The Pericardium of Darkness - or how US customs almost aborted my Congo trip
I haven't even left for Angola and the two Congos yet for a gander at Conrad's old stomping ground in the Heart of Darkness, and I'm already up to my neck in the benighted bowels of American bureaucracy. I rushed my passport to London by UPS for a visa for the second segment of my trip to lush and tranquil places - Somalia, or rather the self-proclaimed independent Somaliland part where one is less likely to get decapitated. Now on its return it's stuck at Newark airport in customs, and UPS says it is out of their hands - that is once I've breached their electronic firewall (what would you like to do? You can say prolapsed wombs, expedited coffins... to continue in Javanese press 9). As gentle encouragement, the human voice (HV) adds: Customs can hold it for 30 days.
Thirty days! I'm leaving in little over a week, and I'm not going to be able to get on a plane without my passport, am I?
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Four days pass. Still no news. Various bodily parts below the heart come to mind to describe UPS and US Customs. The latter is the purview of DHS (Department of Homeland Security), so I decide to phone aforesaid DHS. A number winks from the centre of the page. All I get is a new electronic carousel: Please note, the options on our main menu change periodically - if you have three heads and five feet, press 2; if you're over 92 and have halitosis, press 7; to hear this in Urdu press 9.
I see that I've just phoned the U.S. Citizenship and Immigration National Customer Service Centre. Higher up is a Citizen Line with an operator number. I might not be a US citizen, still being a Brit, and this clearly looks like a hot tip line for reporting terrorist suspects and dirty bombs, but then they're doing a dirty with my passport, even if I'm not a citizen. I get an HV in no time.
'Hold on a moment,' it replies, passing me on to another HV.
'I'm not doing anything with your passport,' says HV no: 2.
'I don't mean you personally, individually,' says I, 'but your department.'
'Well, it's not my department (how was I to know they put me through to the FBI?) and you need ice.'
'You bet I need ice, I'm burning...'
'No! ICE! I C E! Immigration and Customs Enforcement... And no, I don't have their number.' Click.
ICE too has a hot tip line to report immigration or customs violations.
'No, I don't mean you personally.' HV no: 3, just like his predecessor, takes my plea as a personal accusation. 'Anyway you don't need ICE, you need CBP.'
'No! CBP! Customs and Border Protection... And no, I don't have their number.' Click.
Half way down CBP's web page is a number for Public Liaison Officer, Ports of Entry. I actually get straight through to him without any intermediary firewall. What's more, he wants details: 'Why didn't you seek a Somaliland visa in the US?'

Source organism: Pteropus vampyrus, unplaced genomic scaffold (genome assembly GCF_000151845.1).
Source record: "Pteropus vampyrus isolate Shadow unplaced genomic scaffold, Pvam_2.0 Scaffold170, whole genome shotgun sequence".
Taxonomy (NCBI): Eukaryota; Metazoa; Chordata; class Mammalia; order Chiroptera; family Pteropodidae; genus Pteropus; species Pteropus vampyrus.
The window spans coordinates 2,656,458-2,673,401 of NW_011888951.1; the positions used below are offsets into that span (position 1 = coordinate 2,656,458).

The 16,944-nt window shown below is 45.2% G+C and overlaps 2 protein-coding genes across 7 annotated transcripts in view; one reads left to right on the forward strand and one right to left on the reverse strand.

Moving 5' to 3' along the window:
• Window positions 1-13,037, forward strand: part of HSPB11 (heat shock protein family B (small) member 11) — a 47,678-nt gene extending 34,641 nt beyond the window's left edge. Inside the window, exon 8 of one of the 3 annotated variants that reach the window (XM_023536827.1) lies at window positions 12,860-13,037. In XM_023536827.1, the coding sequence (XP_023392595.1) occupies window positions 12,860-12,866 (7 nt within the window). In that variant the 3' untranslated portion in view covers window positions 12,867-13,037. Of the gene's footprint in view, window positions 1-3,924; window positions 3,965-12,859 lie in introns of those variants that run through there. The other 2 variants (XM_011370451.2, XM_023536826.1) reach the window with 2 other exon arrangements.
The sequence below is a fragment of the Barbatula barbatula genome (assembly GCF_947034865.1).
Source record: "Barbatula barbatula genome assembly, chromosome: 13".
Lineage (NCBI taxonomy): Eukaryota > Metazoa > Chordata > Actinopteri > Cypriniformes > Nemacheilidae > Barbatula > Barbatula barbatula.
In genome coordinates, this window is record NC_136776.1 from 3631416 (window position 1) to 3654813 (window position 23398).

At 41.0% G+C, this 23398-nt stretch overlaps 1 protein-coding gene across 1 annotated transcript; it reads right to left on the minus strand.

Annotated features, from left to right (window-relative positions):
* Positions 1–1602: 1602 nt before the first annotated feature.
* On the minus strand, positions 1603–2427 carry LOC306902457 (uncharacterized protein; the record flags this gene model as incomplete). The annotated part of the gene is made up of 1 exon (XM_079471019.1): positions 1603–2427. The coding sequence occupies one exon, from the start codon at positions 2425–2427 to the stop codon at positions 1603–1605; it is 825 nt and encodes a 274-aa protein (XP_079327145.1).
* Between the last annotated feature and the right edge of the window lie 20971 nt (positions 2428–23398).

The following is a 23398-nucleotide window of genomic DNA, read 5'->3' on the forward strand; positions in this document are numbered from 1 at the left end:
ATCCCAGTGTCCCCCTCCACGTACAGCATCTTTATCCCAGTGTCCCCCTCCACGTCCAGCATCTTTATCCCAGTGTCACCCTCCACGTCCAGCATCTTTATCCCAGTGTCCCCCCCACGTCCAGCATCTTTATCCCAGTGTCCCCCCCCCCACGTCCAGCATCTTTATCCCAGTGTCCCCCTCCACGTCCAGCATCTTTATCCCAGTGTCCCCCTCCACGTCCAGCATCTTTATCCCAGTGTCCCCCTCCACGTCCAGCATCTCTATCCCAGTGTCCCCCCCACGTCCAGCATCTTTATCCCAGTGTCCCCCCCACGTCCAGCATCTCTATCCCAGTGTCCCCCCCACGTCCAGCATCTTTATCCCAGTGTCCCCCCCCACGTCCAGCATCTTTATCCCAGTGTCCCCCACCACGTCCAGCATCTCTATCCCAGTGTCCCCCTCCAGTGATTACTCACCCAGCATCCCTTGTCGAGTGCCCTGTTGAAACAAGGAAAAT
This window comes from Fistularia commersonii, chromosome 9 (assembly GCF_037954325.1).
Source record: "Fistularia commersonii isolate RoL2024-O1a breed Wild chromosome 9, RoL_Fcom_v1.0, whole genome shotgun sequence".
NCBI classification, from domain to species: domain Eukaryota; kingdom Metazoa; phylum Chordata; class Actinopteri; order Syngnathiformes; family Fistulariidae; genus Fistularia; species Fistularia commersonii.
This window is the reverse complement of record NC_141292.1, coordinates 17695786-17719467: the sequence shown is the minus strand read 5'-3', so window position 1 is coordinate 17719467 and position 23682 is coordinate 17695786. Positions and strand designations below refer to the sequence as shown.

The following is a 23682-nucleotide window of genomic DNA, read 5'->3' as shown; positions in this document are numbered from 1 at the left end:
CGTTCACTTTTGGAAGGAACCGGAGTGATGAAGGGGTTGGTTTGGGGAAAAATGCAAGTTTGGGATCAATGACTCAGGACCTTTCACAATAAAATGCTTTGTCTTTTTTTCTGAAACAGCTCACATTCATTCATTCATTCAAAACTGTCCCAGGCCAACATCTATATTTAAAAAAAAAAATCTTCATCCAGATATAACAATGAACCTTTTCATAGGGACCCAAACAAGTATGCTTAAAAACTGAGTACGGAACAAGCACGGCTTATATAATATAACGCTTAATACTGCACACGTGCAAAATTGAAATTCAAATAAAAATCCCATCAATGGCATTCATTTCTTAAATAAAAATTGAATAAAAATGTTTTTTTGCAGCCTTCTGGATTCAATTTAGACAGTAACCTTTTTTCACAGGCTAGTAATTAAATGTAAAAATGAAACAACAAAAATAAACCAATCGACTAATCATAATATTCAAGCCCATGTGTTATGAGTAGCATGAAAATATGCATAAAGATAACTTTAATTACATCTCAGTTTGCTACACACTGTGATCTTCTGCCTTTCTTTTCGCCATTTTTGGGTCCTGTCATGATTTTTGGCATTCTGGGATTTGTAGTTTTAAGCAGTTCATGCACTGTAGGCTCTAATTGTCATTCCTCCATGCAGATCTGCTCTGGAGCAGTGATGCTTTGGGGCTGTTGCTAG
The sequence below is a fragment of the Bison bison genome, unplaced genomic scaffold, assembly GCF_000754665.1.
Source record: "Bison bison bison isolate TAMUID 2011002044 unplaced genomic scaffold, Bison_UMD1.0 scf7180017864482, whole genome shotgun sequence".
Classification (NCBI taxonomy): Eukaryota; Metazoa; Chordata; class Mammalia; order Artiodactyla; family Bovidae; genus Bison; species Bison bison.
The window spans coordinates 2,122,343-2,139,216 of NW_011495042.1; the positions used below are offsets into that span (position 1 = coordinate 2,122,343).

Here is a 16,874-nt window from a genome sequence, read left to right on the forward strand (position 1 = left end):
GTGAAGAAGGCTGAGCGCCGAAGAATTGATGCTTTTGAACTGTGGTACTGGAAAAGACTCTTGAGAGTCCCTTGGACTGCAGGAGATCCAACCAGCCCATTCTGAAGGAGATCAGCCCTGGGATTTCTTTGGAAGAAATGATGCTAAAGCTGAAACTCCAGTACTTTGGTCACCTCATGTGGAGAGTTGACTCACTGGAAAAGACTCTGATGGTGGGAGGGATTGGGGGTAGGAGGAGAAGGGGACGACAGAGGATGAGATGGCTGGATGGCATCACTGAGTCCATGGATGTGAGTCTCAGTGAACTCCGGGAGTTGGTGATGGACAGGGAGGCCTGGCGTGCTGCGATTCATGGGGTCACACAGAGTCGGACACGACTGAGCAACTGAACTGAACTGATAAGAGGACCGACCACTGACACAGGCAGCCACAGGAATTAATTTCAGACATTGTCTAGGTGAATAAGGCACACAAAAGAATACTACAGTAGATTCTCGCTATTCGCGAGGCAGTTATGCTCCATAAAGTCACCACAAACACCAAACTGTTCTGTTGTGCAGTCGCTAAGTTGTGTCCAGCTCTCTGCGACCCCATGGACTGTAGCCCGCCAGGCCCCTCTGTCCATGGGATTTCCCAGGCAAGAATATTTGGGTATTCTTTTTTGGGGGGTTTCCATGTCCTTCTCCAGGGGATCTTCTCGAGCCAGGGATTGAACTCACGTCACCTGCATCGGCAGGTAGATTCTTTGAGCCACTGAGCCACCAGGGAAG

'Because they ain't got no mission here, that's why, Guv.'
He says he'll look into it and phone back. This is too good to be true. It must just be the kinder, gentler fob-off. Six hours later the phone rings. He's not only kept his word, he announces the glad tidings: my passport has been freed. He'll get fired for such efficiency!
Not so UPS. It knows nothing about the newly announced freedom and must wait for its brokerage to deliver - and 'no, we can't get our brokerage to phone through to CBP.' Click.
It's now day 6. 'It could be today,' quoths the good UPS lady to one of my frantic calls. 'But then again, it also could be tomorrow.'
'It'll probably be tomorrow,' a later frantic call elicits. 'But then again, it could be today.'
'It'll be tomorrow because that's how the system works when an item is released from customs,' says a third interlocutor.
Day 7. I come back from breakfast at 7.45 a.m. UPS has been and gone, taking the packet back with them. They wanted $60.76 delivery charge, says the doorman. $60.76 on prepaid delivery?
'It's customs duty,' says a UPS official by phone. Duty on a passport?
'Oh,' says another minutes later, 'our computer doesn't show it was prepaid. We're bringing it back at 10.30, but you must pay $60.76.'
At 10.30 it's here, in its UPS envelope with lots of sticky tape attesting to its rape. I pay $60.76. At the UPS store where the whole saga began, the guy phones HQ and tells. It's customs duty again, but UPS agrees to pay. Now why would they do that if it was duty? He takes my credit card to refund - and deducts a further $60. With apologies he now refunds $120.76.
But with passport in hand - barely - I'm on a roll; I'm on my way Heart of Darkness-wards on Ethiopian Airlines from Washington, via Addis Ababa.
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